When need meets fear, can two very different men find common ground? Alhazar Bukhari spent his Navy career in the closet. Now he’s retired, divorced, and hungry for the love he’s never had a chance to experience. He tries to put his faith in Allah to bring the right man into his life, but it’s hard to be patient after all this time. Chaplain Dylan Pedersen spends his days counseling Sailors, and his nights with men he doesn’t know. Months after finally escaping an abusive relationship, he’s terrified of anything more than a physical connection. Maybe it’s a sin, but he’s too lonely to not let men into his bed, and too scared to let them into his heart. When Alhazar’s civilian job brings him aboard the USS Fort Stevens, and his daily prayers bring him into Dylan’s chapel, the chemistry is instantaneous. Sex and friendship quickly evolve into more, but Dylan’s too haunted by his recent past to be the man Alhazar wants. Alhazar needs love, Dylan needs time, and if they can’t find some sort of balance, they’ll sink before they ever have a chance to swim.
Listening Length: 9 hours and 12 minutes
'Sink or Swim' is the 8th and possibly final book...
in L.A. Witt's series 'Anchor Point' and it's also the book that I held the most apprehension about reading...now let me just explain this...
When I was growing up my parent's raised us with the belief that there are two topics of conversation that one should always try to avoid... one was politics the other was...you guessed it 'religion'. As I got older I learned that it wasn't necessarily about avoiding these topics so much as entering into them with courtesy and respect for the opinions of others and if that fails...well, then it was simply time to follow Elvis and leave the building. Politics and religion in general are topics on which most people have a very firm mindset and entering into a conversation can be more dangerous than walking through a field of landmines...leaving me to wonder what I was getting myself into with this one since I've had past experiences with books that have had a heavy focus on religion that...well, quite honestly didn't go so well for me.
Dylan is a Protestant Naval Chapel, however the place of worship that he presides over is maintained as a place that welcomes all faiths even that of Islam giving Alhazar a safe place in which to practice the teachings of his faith and this is the point at which I knew that if nothing else I would truly like these two people because for me faith is something that each person should be free to find in their own way and their own time while respecting the rights of others to do the same, so I immediately felt that these men and I were of like minds on this subject and needless to say I was comfortable with the characters from the word go.
While Dylan and Alhazar's faiths were integral to who they each were and to the story in general it was not the story and was one of a number of issues that the story touched upon...there was an issue of psychological abuse for one of the men in regards to a previous relationship, the story also touched on the subject of harassment (I use this in a general term as this was touched on from more than one aspect), the challenge of being in the military and coming out even after DADT for both men and women. I'm sure there are other things that I'm leaving out here. The list may seem daunting and maybe even a little bit depressing. I felt like it was dealt with in a way that brought attention to the issues without adding an overly somber note to it as well as maintaining a connection to the central theme of things which was the relationship between Dylan and Alhazar.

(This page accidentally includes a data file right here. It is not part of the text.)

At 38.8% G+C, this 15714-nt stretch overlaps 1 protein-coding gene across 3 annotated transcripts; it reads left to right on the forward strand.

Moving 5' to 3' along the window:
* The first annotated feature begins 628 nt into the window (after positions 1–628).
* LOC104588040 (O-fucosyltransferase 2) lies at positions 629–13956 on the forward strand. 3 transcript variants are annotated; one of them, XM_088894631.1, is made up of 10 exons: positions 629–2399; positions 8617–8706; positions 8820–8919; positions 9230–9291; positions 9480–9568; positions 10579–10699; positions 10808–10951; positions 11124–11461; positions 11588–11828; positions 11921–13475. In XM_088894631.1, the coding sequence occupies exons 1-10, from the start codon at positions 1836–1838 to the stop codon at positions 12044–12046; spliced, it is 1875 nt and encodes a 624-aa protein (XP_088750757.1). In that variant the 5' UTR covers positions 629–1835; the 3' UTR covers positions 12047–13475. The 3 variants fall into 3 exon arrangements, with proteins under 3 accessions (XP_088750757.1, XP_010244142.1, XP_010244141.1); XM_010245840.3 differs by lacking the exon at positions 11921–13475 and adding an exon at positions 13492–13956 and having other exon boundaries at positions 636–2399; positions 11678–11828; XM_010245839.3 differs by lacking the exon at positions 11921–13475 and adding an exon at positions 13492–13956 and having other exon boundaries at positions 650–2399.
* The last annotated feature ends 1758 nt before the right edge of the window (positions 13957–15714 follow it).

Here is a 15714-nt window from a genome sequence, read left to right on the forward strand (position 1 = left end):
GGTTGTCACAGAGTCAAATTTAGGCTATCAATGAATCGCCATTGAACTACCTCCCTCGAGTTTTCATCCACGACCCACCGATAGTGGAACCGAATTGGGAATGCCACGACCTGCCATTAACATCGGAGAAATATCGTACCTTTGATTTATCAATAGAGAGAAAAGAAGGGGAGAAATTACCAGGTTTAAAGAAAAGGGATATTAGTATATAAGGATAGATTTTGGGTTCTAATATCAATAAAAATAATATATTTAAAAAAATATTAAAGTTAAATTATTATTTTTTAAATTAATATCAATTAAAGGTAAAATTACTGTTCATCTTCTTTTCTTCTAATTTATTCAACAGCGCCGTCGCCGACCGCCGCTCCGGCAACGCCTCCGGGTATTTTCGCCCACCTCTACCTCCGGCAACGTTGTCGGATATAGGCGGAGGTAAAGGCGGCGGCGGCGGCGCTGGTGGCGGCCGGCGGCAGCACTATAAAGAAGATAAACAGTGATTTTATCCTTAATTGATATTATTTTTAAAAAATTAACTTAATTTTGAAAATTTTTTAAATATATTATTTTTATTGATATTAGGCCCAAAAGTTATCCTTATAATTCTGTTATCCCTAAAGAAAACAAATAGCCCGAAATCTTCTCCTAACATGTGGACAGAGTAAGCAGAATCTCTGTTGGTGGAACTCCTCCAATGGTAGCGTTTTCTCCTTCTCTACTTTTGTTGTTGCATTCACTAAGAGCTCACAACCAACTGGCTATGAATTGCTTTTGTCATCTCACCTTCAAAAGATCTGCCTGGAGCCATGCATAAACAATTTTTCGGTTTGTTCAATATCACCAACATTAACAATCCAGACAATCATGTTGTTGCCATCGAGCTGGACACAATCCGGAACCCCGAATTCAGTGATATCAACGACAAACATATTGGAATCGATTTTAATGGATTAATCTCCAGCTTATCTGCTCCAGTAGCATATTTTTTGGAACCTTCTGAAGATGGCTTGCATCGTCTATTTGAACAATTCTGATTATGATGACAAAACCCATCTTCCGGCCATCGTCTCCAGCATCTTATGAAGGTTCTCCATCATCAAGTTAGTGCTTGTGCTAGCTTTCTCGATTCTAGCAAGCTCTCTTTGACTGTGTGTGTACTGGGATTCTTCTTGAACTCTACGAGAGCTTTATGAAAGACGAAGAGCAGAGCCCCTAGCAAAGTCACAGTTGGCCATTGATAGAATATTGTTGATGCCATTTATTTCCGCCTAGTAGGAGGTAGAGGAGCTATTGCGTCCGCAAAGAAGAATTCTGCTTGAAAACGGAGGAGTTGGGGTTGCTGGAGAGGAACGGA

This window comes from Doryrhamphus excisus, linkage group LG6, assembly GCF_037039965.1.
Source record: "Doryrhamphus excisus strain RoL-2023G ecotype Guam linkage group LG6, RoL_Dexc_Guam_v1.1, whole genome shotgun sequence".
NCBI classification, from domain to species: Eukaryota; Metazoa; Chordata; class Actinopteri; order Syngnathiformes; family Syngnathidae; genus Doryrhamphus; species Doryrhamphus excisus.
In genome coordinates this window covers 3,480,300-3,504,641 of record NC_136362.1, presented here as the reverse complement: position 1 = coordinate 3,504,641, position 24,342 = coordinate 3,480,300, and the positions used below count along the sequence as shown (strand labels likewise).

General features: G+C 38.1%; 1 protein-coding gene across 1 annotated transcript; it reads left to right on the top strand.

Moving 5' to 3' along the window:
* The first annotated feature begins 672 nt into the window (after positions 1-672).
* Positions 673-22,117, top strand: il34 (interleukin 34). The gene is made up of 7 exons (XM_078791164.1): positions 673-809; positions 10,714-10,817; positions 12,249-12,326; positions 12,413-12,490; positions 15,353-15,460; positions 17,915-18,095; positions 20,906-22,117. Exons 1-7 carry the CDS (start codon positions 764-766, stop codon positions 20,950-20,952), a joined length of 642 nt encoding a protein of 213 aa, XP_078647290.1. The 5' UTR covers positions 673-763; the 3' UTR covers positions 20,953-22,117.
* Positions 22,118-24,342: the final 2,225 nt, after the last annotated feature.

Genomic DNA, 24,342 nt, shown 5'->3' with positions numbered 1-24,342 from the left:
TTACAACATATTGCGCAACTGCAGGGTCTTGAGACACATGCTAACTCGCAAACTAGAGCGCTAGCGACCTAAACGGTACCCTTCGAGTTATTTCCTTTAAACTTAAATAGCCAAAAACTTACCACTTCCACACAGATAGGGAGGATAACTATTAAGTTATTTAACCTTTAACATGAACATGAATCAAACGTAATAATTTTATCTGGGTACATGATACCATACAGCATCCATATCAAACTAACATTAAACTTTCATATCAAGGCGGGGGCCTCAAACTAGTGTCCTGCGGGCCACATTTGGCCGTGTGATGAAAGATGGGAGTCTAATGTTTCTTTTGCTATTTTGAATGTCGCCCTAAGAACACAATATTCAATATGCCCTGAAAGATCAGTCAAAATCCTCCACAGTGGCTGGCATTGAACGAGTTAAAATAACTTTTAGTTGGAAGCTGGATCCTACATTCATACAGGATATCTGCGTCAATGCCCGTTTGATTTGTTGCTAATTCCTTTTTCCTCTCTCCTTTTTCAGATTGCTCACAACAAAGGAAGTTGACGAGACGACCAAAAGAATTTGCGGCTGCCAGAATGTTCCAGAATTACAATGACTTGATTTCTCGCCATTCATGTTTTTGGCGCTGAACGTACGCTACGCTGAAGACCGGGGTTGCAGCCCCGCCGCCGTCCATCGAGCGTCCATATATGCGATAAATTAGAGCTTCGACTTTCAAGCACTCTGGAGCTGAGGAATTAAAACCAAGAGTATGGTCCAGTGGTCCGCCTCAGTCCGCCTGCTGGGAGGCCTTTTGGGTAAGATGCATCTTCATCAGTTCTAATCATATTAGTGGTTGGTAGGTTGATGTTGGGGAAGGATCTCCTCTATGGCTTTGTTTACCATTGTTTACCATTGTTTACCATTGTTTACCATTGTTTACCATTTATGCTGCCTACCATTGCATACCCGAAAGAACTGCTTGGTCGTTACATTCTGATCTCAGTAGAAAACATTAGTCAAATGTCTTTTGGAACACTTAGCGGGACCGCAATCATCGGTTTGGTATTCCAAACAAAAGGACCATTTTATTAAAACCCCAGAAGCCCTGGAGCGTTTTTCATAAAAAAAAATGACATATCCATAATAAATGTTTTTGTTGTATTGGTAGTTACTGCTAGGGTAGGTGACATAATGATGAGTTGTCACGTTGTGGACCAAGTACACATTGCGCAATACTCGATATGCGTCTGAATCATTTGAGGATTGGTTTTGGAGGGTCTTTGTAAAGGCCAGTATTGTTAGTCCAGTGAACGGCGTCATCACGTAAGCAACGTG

For as much as I liked Dylan and Alhazar there was a scene in the story that left me feeling very frustrated with and disappointed in Dylan, however, I also understood his feelings at the time...not saying he was right just that I could see where he was coming from. Of course this didn't make me not want to give him a good shake and tell him to get his head out of his pulpit. But the ending more than made up for this and after all was said and done I and more importantly Alhazar happily forgave him.
Once again here in the eighth and maybe final 'Anchor Point' story we're given the consistency of having the same narrator take us from start to finish and while this isn't always the case and sometimes in a series where the main characters change from story to story having different narrators isn't as much of an issue but for me having just marathoned through this series I can honestly say having Nick J. Russo as the narrator for each story was simply and purely an auditory delight that only added to how much I enjoyed the entire series.
As I've indicated this may be the final book I truly don't have any insider knowledge on the yes or no of that but if we're taking votes I have to admit I'd love one more and in the ideal world it would be an anthology of all the couples we've met along the way giving a glimpse into their lives maybe a little further down the road in time to see what's happened and how their lives have changed...so there you have it my wish for what would be the ideal final book to this series but for now I'm on to other things and if you're looking for something to do while waiting for the world to get better...hot men in the military right here...it's worth a peek.
************************An audio book of 'Sink or Swim' was graciously provided by the publisher in exchange for an honest review.
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Reading gives us someplace to go, when we have to stay where we are. (Mason Cooley)
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